[hist-analytic] "A Horse -- Does it Look Like A Horse?"

Jlsperanza at aol.com Jlsperanza at aol.com
Mon Feb 16 22:32:08 EST 2009


In a message dated 2/16/2009 8:54:41 P.M.  Eastern Standard Time, 
baynesrb at yahoo.com writes:
Grice's notion of "doubt or  denial" in his essay on perception is
very useful; quite ingenious and puts  the issue in a different 
framework, as do his remarks on "detachability" and  "cancellability."
I can't go into these in an email; but if you look  carefully, you
will see a lot of interesting things here. 
----

So  true.

And one wonders the source of it all. I'm prepared to think it was  Witters's 
solution:

"A horse does not look like a horse; he  _is_ a horse".

In "Valediction" Grice does mention that his motivation  for implicature was 
the examination of some pragmatic vs. logical aspects of  sense-datum 
sentences.

The rest is red-pillar box theory!  

>Grice's notion of "doubt or denial" in his essay on perception  is
>very useful; quite ingenious and puts the issue in a different  
>framework, 
 
--- Exactly. Because it does seem that when anglos use 'seem' there's that  
'doubt or denial' implicated!
 
I tend to believe that it was not like that for the Greeks with their  
overemphasis on phenomena, phantasmagorias, etc. 'phainetai' was how things  
appeared, how they shone. 
 
Grice is also crucial in considering the very copula:
 
The S is P  (the cat is on the mat)
The S _seems_ P
The S seems to be P
 
Note that 'seems' replaces a 'copula' and basically ranges over _any_  
sensorial modality. Quite a trick of a verb if you ask me. It's not like the cat  is 
_seen_ on the mat. Just _seems to be on the mat_. Grice discusses colours  
which is even trickier. I always thought that the red pillar box Must Seem Red.  
To be red does not even make sense to me!
 
My professor in philosophy of science (yes I had one) I recall for having  
introduced me to Tweety:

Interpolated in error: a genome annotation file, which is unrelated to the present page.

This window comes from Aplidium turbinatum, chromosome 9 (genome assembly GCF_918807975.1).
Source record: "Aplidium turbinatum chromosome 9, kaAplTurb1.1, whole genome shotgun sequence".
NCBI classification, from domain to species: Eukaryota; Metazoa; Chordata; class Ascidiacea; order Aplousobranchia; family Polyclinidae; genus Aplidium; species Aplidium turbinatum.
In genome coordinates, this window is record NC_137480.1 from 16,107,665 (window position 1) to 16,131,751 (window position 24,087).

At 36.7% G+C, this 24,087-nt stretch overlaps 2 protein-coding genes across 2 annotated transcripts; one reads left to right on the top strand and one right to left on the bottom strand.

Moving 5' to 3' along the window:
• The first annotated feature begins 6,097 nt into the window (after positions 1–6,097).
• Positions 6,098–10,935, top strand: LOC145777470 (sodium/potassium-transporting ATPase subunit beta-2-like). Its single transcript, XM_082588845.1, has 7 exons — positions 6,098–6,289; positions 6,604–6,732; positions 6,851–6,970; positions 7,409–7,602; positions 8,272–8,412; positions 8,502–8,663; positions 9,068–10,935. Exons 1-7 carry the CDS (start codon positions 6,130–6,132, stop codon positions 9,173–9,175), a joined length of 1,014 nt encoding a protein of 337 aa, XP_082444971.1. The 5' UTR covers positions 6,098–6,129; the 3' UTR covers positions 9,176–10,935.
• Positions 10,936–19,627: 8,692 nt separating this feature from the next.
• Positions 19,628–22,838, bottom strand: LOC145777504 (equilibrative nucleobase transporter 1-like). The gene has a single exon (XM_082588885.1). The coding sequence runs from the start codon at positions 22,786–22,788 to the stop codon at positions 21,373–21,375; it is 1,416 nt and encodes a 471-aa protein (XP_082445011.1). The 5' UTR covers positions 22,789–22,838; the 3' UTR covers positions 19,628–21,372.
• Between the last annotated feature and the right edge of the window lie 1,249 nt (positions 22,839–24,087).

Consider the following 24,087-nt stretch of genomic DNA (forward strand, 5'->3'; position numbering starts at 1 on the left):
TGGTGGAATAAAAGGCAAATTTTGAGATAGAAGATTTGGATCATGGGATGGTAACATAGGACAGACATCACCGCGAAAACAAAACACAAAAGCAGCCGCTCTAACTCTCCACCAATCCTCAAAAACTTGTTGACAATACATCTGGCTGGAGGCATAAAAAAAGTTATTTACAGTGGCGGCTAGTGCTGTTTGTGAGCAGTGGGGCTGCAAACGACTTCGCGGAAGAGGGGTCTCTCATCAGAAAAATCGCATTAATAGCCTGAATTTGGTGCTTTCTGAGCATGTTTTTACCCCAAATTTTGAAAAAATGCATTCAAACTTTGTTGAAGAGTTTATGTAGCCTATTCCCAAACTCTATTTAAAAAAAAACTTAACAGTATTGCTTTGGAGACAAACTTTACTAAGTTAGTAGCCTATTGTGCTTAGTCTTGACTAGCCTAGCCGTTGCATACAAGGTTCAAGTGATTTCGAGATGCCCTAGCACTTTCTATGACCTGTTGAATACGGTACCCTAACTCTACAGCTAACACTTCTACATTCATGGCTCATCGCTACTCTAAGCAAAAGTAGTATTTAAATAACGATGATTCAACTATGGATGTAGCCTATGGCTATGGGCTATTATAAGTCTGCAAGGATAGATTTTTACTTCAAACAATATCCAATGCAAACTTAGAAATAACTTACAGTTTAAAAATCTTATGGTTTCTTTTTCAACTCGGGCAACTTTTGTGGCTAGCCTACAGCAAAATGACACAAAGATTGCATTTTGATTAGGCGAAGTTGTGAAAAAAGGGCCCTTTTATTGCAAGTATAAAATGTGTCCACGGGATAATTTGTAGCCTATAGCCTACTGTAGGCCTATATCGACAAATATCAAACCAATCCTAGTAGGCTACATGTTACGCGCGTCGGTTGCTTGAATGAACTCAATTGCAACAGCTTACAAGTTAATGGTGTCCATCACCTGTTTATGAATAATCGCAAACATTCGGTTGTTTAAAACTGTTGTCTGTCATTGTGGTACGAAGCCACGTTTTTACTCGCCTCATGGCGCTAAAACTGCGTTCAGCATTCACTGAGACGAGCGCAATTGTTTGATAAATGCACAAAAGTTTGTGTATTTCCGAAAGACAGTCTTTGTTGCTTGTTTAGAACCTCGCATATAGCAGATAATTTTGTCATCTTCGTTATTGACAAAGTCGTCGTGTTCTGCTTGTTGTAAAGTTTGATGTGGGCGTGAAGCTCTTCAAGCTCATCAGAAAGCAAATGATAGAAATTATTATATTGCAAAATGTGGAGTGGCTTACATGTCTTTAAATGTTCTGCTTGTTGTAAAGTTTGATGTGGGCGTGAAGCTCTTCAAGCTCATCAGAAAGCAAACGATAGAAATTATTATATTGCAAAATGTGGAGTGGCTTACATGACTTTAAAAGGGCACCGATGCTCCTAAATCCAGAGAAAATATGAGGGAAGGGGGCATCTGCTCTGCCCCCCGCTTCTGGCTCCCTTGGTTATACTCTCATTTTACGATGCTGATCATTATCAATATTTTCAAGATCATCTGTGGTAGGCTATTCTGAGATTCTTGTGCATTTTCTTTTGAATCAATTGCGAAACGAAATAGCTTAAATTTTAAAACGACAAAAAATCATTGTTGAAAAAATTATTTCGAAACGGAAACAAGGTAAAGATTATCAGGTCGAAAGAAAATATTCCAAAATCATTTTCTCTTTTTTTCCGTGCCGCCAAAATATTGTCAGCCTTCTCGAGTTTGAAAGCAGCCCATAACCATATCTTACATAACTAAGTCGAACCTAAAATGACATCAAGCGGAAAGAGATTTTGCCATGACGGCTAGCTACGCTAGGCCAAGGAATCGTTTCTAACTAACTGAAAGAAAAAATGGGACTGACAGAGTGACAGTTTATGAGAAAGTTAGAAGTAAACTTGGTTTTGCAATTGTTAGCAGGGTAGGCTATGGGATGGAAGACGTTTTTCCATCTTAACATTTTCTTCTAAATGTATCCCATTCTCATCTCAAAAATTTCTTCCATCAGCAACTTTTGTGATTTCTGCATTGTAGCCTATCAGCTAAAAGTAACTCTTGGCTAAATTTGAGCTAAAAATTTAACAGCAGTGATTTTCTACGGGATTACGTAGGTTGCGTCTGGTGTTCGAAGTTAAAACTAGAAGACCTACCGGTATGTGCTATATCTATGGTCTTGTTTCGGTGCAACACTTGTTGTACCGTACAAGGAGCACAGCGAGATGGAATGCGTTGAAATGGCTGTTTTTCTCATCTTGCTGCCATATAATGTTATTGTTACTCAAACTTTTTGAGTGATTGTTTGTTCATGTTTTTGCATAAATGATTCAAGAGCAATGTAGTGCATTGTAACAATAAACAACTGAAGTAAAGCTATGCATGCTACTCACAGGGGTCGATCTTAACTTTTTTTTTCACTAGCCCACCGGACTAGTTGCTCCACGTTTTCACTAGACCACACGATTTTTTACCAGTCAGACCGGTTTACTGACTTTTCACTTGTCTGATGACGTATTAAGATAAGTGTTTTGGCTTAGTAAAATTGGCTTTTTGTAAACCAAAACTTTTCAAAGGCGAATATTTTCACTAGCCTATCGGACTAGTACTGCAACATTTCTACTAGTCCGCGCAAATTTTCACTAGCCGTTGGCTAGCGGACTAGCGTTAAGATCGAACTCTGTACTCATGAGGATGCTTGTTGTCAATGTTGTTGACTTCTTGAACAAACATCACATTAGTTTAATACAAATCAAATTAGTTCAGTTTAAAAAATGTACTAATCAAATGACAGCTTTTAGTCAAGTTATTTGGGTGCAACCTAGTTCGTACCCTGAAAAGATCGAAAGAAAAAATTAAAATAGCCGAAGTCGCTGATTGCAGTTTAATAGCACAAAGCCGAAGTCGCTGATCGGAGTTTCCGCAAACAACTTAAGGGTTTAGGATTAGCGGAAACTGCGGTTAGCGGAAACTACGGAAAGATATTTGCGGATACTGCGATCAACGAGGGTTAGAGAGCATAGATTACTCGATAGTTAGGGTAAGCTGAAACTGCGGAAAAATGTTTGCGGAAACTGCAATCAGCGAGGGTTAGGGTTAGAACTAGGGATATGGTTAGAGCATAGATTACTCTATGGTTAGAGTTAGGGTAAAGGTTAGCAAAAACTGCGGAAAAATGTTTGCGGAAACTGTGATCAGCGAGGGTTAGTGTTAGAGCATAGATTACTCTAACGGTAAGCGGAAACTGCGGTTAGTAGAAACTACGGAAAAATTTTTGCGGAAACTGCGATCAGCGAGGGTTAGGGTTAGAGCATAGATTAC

"I believe there seems to be a nice little cat"
"There seems to be a cat"
"Oh, oh! There is a cat"
 
 
----- I think it's Warnock who discusses similar cases of guardedness in  
"Logic and metaphysics" repr. in Flew, (Blackwell). An excellent essay by  
Warnock.
 
"There is a lion behind that bush" is bound to trigger different reactions  
from "There seems to be a lion behind that bush".
 
>Grice's notion of "doubt or denial" in his essay on perception  is
>very useful; quite ingenious and puts the issue in a different  
>framework, 
 
Because he seems to be targetting Witters:
 
    That looks like a horse +> It's not a horse
                                            I doubt it's one.
 
Surely that's implicatural!
 
Bayne:
 
>as do his remarks on "detachability" and "cancellability."

Exactly. For if the excursus is long, he wants it to be applied to the  casus 
in point, the 'doubt or denial. 
 
It is 'detachable' (the implicature is) for there are, fortunately, an open  
gamut of possibilities of expressing that doubt or denial. Not just 'seem', 
but  'believe', think, passive voice, parentheticals, etc. So it's not about the 
 _sense_ and reference (alla Frege) of _one_ expression. 
 
And it is _cancellable_ in philosophical circumstances mainly:
 
    "That horse does look like a horse"
 
When I was watching "Million Dollar Baby" with Hilary Swank and Clint  
Eastwood, I was being an Austinian-Gricean-Warnockian bit of audience, when I  heard 
the line in the libretto:
 
      HILARY:  Puajjjj!  That smells  like bleach!
 
      EASTWOOD (calmly) Yes. bleach smells like  bleach.
 
Where no implicature is cancelled. It's not cancelled, either, in Valley  
Girl Speak ("Then we saw, like, a horse, in the field, it was, er, like, a  
horse" and looked like, like, a horse -- like". 
 
"But it _was_ a horse". "Well, like, yes".
 
Old Usage? Ultra-Modern, rather!
 
Cheers,
 
JL
 
    -- a friend of mine, no disrespect, used to say that  Prince Anne looks 
like a horse.
    (I recall we were botanising as to whether you'd say a  female is 
handsome. "Yes, Prince
    Anne is".). (And she is into horses, so no wonder). 
 
----




as do his remarks on "detachability" and "cancellability."
I can't go  into these in an email; but if you look carefully, you
will see a lot of  interesting things here. 
----

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